For example, view the mindset of Titus Boye-Thompson who considers the Creoles in the country as a desperate yet powerful clan that needs tangible assurances of security and determination to allow their full integration into the political landscape (Cocorioko, July 2, 2015). This is even laughable at best. One would ask whether the Creoles are still waiting for assurances to be fully integrated in the country’s political landscape even after more than two centuries. It is also very difficult to understand his position when he highlights the disunity between the Creoles as an entity within the country. This thinking dilutes the embryo of our identity as Sierra Leoneans, and it weakens our national identity with consequences for our national security.

A little over a decade ago also, some top level party establishment functionaries in the previous SLPP administration visited the U.S. In addressing Tegloma (an SLPP mainstream group) statements were made in support of tribalism, insinuating there is nothing wrong in one being tribalistic in statehood. Decades ago, the All People Congress (APC) on the other hand instituted a culture of One Party state rule, which many considered a dictatorship and detrimental to the growth of democracy in the country.

Overcoming these problems require nurturing higher levels of human consciousness; recreate the values of some of our lost cultures and institutions in line with emerging opportunities. They also require the sharing of intercultural experiences that can galvanize constructs essential to our social coherence. Cultural consciousness as highlighted by David Korten, The Great Turning: From Empire to Earth Community, (2006) has a propensity to help people live in peace, prosper, and engage in mutually beneficial relationships, especially during periods of rapid change in the human circumstance that Sierra Leone exhibits.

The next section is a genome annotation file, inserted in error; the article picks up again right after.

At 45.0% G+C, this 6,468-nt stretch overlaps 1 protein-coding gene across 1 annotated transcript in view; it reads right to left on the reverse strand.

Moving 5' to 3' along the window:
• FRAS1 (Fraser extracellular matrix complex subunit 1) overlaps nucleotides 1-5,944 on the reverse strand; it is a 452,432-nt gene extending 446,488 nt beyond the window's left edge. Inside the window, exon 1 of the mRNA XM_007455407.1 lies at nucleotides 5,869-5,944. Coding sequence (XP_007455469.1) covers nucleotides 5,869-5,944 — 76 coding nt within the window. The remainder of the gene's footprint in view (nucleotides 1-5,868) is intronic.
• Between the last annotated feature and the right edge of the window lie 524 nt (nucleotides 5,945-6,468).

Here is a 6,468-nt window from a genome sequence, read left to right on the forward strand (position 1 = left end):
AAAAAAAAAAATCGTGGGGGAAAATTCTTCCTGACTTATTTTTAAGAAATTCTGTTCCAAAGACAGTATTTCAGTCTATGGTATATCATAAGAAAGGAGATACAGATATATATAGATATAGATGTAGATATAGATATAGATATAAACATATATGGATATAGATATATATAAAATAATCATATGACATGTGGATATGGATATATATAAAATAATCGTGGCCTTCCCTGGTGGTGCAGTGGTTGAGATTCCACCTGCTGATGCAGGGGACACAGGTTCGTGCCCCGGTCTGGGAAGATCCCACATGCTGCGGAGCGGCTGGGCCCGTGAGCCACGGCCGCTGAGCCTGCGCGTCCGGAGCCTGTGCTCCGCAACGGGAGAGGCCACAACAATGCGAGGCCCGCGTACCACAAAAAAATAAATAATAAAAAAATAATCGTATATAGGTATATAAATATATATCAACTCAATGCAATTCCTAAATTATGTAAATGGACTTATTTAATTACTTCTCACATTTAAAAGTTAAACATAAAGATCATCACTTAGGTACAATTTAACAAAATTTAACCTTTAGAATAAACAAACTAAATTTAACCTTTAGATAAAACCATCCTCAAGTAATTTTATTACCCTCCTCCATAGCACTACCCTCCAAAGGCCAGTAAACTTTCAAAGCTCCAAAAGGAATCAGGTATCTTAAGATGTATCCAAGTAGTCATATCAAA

Human consciousness starts with individual acknowledgement of how each of us contributes to the current political culture and corruption. It is disingenuous to point fingers, blame the politician or the civil servant for the ills of our society. Such behavior will never help strengthen our resolve to unite and strengthen our national identity and security needs. We have to be resolute and resist the pressures and temptation to bribe someone to get what we may or may not be entitled to. As a nation we have to be united, stop pointing fingers, and further creating discord, because nothing will change. Positive change can only come about when a dialogue is started on how to effectively move on and create a democracy with a voice for everyone.

Invoking a stump speech of Lawyer Abu Bakarr Kalokoh, a top aspiring flag bearer under the APC party, he recently challenged every Sierra Leonean to take responsibility for the role he or she contributes to the culture of corruption, and with specific reference to paying bribes. He gave examples of a culture of bribing, sometimes disproportionately, robbing the coffers of the country’s internal revenues.